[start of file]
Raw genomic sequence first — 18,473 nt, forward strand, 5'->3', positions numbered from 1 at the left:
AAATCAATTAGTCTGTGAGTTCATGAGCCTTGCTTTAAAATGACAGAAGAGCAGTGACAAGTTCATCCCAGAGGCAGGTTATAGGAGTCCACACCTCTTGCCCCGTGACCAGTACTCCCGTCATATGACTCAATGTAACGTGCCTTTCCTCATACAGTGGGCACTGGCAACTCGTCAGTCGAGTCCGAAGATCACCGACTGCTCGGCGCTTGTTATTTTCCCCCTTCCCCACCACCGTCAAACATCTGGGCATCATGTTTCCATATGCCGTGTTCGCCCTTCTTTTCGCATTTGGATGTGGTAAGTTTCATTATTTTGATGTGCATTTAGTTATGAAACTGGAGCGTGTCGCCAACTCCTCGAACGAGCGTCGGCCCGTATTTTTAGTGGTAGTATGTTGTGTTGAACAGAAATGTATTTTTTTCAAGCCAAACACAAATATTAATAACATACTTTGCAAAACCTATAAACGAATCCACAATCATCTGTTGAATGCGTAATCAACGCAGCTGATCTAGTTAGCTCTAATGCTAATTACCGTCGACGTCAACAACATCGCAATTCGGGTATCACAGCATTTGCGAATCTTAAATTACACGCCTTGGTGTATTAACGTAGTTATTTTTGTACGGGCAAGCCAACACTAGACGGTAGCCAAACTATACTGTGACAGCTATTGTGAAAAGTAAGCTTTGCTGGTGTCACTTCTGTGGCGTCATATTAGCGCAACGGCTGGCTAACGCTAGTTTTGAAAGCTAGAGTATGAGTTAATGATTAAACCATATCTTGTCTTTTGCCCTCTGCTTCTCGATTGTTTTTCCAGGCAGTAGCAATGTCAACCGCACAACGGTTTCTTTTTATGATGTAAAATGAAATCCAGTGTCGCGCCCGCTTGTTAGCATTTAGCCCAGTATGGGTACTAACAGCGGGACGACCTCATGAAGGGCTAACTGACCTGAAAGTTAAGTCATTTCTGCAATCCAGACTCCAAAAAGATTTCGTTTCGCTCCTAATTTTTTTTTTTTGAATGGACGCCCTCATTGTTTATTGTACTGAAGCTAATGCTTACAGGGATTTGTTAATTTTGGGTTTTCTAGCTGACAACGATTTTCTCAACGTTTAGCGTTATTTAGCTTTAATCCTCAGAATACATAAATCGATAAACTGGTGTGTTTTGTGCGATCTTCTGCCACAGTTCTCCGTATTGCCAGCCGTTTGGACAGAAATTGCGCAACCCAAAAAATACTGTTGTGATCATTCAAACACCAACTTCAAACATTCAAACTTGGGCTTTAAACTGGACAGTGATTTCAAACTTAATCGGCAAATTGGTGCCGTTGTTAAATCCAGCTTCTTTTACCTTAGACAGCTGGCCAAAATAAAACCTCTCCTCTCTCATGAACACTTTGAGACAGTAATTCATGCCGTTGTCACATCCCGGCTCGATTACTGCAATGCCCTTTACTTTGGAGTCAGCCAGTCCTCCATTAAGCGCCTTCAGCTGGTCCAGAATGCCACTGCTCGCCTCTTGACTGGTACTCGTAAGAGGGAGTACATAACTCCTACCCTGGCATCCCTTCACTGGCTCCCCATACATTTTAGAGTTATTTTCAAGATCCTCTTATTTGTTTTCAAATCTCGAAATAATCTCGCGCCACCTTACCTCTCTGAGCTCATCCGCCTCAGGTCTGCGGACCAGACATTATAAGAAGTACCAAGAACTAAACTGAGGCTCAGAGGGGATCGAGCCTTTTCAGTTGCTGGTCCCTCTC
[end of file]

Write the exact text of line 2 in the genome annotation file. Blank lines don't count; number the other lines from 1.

AAATCAATTAGTCTGTGAGTTCATGAGCCTTGCTTTAAAATGACAGAAGAGCAGTGACAAGTTCATCCCAGAGGCAGGTTATAGGAGTCCACACCTCTTGCCCCGTGACCAGTACTCCCGTCATATGACTCAATGTAACGTGCCTTTCCTCATACAGTGGGCACTGGCAACTCGTCAGTCGAGTCCGAAGATCACCGACTGCTCGGCGCTTGTTATTTTCCCCCTTCCCCACCACCGTCAAACATCTGGGCATCATGTTTCCATATGCCGTGTTCGCCCTTCTTTTCGCATTTGGATGTGGTAAGTTTCATTATTTTGATGTGCATTTAGTTATGAAACTGGAGCGTGTCGCCAACTCCTCGAACGAGCGTCGGCCCGTATTTTTAGTGGTAGTATGTTGTGTTGAACAGAAATGTATTTTTTTCAAGCCAAACACAAATATTAATAACATACTTTGCAAAACCTATAAACGAATCCACAATCATCTGTTGAATGCGTAATCAACGCAGCTGATCTAGTTAGCTCTAATGCTAATTACCGTCGACGTCAACAACATCGCAATTCGGGTATCACAGCATTTGCGAATCTTAAATTACACGCCTTGGTGTATTAACGTAGTTATTTTTGTACGGGCAAGCCAACACTAGACGGTAGCCAAACTATACTGTGACAGCTATTGTGAAAAGTAAGCTTTGCTGGTGTCACTTCTGTGGCGTCATATTAGCGCAACGGCTGGCTAACGCTAGTTTTGAAAGCTAGAGTATGAGTTAATGATTAAACCATATCTTGTCTTTTGCCCTCTGCTTCTCGATTGTTTTTCCAGGCAGTAGCAATGTCAACCGCACAACGGTTTCTTTTTATGATGTAAAATGAAATCCAGTGTCGCGCCCGCTTGTTAGCATTTAGCCCAGTATGGGTACTAACAGCGGGACGACCTCATGAAGGGCTAACTGACCTGAAAGTTAAGTCATTTCTGCAATCCAGACTCCAAAAAGATTTCGTTTCGCTCCTAATTTTTTTTTTTTGAATGGACGCCCTCATTGTTTATTGTACTGAAGCTAATGCTTACAGGGATTTGTTAATTTTGGGTTTTCTAGCTGACAACGATTTTCTCAACGTTTAGCGTTATTTAGCTTTAATCCTCAGAATACATAAATCGATAAACTGGTGTGTTTTGTGCGATCTTCTGCCACAGTTCTCCGTATTGCCAGCCGTTTGGACAGAAATTGCGCAACCCAAAAAATACTGTTGTGATCATTCAAACACCAACTTCAAACATTCAAACTTGGGCTTTAAACTGGACAGTGATTTCAAACTTAATCGGCAAATTGGTGCCGTTGTTAAATCCAGCTTCTTTTACCTTAGACAGCTGGCCAAAATAAAACCTCTCCTCTCTCATGAACACTTTGAGACAGTAATTCATGCCGTTGTCACATCCCGGCTCGATTACTGCAATGCCCTTTACTTTGGAGTCAGCCAGTCCTCCATTAAGCGCCTTCAGCTGGTCCAGAATGCCACTGCTCGCCTCTTGACTGGTACTCGTAAGAGGGAGTACATAACTCCTACCCTGGCATCCCTTCACTGGCTCCCCATACATTTTAGAGTTATTTTCAAGATCCTCTTATTTGTTTTCAAATCTCGAAATAATCTCGCGCCACCTTACCTCTCTGAGCTCATCCGCCTCAGGTCTGCGGACCAGACATTATAAGAAGTACCAAGAACTAAACTGAGGCTCAGAGGGGATCGAGCCTTTTCAGTTGCTGGTCCCTCTC